More on Stuttering Definitions:

People have been struggling for years to create a definition of stuttering that explains and includes each aspect of the stuttering disorder. Here are a few examples of definitions:

  • Stuttering is a fluency disorder characterized by dysfluencies and interruptions that prevent smooth and easy flow of speech.
  • Stuttering is a communication disorder defined as “an interruption in the rhythm of speech in which the stutterer knows precisely what he wishes to say but can't for the moment say it, because of an involuntary repetition, prolongation, or cessation of sound” (Perkins 241).

These are examples of definitions that only focus on certain aspects of the stuttering disorder:

  • Audible Aspects: The stutter exhibits a disturbance in the ongoing rhythm or fluency of speech by repeating, prolonging, or both.
    • For this definition, it is important to recognize that there is a difference between the repeating and prolonging that normal speakers exhibit compared to stutterers.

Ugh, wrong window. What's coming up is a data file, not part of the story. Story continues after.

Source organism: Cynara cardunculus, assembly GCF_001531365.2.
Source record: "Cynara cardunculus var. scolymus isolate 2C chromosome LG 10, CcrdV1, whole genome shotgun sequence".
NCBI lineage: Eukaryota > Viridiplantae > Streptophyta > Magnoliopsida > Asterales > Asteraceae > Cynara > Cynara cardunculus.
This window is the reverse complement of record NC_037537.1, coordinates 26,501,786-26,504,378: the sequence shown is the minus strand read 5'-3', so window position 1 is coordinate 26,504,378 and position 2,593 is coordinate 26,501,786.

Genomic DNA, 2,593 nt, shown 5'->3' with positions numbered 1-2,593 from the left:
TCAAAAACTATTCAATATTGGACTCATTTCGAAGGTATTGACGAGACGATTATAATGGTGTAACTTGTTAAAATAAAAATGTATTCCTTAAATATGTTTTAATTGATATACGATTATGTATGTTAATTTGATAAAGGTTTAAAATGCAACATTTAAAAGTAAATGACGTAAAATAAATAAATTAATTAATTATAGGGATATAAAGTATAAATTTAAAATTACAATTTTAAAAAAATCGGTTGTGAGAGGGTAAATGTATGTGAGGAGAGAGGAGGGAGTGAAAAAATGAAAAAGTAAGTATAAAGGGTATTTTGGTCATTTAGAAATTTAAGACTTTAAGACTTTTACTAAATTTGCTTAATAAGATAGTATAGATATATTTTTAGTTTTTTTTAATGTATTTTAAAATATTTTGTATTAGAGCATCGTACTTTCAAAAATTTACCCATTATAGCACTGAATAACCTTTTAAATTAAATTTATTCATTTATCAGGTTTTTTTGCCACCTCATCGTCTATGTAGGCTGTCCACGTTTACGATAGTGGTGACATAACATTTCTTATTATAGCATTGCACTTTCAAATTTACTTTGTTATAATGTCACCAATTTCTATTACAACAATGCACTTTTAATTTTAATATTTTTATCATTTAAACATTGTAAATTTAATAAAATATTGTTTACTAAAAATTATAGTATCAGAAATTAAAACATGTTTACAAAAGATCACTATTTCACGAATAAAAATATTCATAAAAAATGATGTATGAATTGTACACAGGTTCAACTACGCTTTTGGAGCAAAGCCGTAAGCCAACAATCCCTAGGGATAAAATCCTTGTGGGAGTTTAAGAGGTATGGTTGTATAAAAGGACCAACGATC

• Speaking Behavior: Stutterers react with fear and embarrassment as a result of their abnormal disfluencies. They often try to decrease the frequency of such occurrences or avoid them overall. Avoidance can often lead to the lack of communication, which leads to deeper problems. Additionally, these abnormal repetitions and prolongations are involuntary for stutterers.
    • When normal speakers have disfluencies in their speech, they do not show embarrassment, but rather recognize it as a part of speaking naturally.

“Stuttering” and “stuttering problems” are often separated into two different categories. Franklin H. Silverman defines “stuttering problem” as abnormal speaking behaviors exhibited by persons who stutter as well as to the undesirable behaviors, attitudes, and feelings caused by their attempts to cope with (minimize) anticipated negative reactions to their stuttering. Such attempts include not speaking in certain situations and not pursuing a desired vocation or advocation.

Severity of Stuttering:

The severity of a person's stuttering is determined by the amount that he or she stutters along with the amount of negative impact that stuttering has on the person's life. For example, a person who hardly stutters, but avoids talking could have a much more severe case of stuttering compared to someone who stutters more frequently but continues to speak and use talking as his or her main source of communication.